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Tuesday, December 22, 2009

South Dakota Compensation Growth Ahead of Curve; National Growth Lags Inflation

U.S. Map: Growth in Compensation, 2007-2008, by CountyThe center holds: in 2008 compensation showed the strongest growth in the Great Plains. [Click image to enlarge; source: U.S. Bureau of Economic Analysis]
We're richer than we thought... or at least we're getting richer faster than the Coasts: even as the housing bubble burst and the country slid into recession, South Dakota and the great American midsection showed the strongest compensation growth in the country. Most South Dakota counties posted compensation growth of 3.9% or better; all those dark blue counties on the map beat 6% growth.

Nationally, compensation grew 2.3%, while inflation was 3.3%.

Now sure, our wages grew faster than the national average, but we've got room to grow. South Dakota's average compensation per job in 2008 was $40,726. Across the U.S., average compensation per job is $56,116. Adjust for cost of living, and South Dakota's average wages are still 79% of the national average.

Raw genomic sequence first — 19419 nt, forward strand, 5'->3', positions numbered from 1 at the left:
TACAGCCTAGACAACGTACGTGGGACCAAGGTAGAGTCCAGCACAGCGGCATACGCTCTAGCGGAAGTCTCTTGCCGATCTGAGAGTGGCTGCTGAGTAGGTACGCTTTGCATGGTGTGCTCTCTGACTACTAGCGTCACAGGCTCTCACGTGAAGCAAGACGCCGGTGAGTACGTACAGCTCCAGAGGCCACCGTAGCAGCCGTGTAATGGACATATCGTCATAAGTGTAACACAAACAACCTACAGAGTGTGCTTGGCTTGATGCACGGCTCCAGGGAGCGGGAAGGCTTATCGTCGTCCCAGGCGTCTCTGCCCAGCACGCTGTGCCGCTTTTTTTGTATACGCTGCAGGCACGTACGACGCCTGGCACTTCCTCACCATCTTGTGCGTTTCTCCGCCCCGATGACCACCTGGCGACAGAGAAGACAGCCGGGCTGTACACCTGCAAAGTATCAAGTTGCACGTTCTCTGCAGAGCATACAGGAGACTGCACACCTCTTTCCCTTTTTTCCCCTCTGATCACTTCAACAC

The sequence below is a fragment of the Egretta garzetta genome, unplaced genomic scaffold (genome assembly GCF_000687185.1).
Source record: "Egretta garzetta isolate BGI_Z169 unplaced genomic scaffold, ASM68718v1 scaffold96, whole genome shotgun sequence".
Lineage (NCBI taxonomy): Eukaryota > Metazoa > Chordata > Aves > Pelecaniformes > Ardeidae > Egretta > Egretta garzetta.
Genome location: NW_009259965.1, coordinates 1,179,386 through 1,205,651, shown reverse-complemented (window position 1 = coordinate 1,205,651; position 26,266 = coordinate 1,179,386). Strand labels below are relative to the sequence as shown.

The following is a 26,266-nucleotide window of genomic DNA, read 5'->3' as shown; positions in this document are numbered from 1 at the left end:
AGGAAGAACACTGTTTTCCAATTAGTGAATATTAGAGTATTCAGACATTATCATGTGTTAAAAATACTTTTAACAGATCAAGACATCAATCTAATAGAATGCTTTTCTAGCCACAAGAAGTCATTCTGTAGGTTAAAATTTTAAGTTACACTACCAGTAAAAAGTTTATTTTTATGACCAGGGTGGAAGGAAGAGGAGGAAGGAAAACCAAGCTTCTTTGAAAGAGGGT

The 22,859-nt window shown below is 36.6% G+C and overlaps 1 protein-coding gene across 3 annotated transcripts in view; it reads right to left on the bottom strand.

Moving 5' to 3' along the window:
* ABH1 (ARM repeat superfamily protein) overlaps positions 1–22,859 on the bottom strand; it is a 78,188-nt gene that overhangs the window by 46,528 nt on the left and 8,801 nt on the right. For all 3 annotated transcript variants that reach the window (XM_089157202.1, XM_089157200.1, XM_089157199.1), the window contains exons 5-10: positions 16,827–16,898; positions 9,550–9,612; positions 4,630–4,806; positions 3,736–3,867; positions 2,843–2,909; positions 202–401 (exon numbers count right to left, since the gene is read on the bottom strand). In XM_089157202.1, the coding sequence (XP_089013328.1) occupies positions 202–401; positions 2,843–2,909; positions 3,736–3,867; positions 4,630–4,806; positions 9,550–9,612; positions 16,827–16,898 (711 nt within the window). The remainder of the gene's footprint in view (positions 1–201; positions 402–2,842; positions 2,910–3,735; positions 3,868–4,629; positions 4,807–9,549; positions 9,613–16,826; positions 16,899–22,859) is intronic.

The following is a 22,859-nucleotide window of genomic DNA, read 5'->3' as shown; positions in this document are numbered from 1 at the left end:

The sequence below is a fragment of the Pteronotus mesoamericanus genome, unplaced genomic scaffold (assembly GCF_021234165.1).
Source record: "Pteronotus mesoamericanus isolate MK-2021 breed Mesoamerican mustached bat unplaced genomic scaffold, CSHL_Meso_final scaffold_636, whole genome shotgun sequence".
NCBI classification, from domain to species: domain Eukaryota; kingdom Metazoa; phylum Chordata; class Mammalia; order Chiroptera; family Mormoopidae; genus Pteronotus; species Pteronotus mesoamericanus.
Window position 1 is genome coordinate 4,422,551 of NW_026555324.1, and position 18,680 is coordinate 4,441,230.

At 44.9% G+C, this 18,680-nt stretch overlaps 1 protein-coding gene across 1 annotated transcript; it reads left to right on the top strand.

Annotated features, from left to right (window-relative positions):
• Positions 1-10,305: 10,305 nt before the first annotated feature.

Locally, wages are even thinner: Average compensation in Lake County is $36,439.

Some interesting facts from the BEA data:
  • In the 618 counties of the Plains region (from ND to MO), 46.5% of compensation is concentrated in just 10 counties.
  • Nationwide, 168 large metropolitan counties (out of 3112 counties total) account for 65.8% of compensation. That means nearly two thirds of our wages are made by folks who supposedly aren't real Americans.
  • The sector providing the fastest growing compensation on the Plains: mining, up 16.6%.
  • The sector contracting fastest on the Plains: information, down 0.8% (and here I thought going to DSU would be a moneymaker!).
  • In the economically largest counties (those with total compensation of $10 billion of more), the sector paying the largest share of compensation is professional, scientific, and technical services (10.7% of total compensation).
  • In the next tier of counties (paying out $1 billion to $10 billion), the sector paying the largest share of compensation is health care and social assistance (11.7% of total compensation).
  • In the vast bottom tier of counties paying out less than $1 billion (72.8% of counties), the sector generating the biggest share of compensation is local government (16.5% of total compensation).

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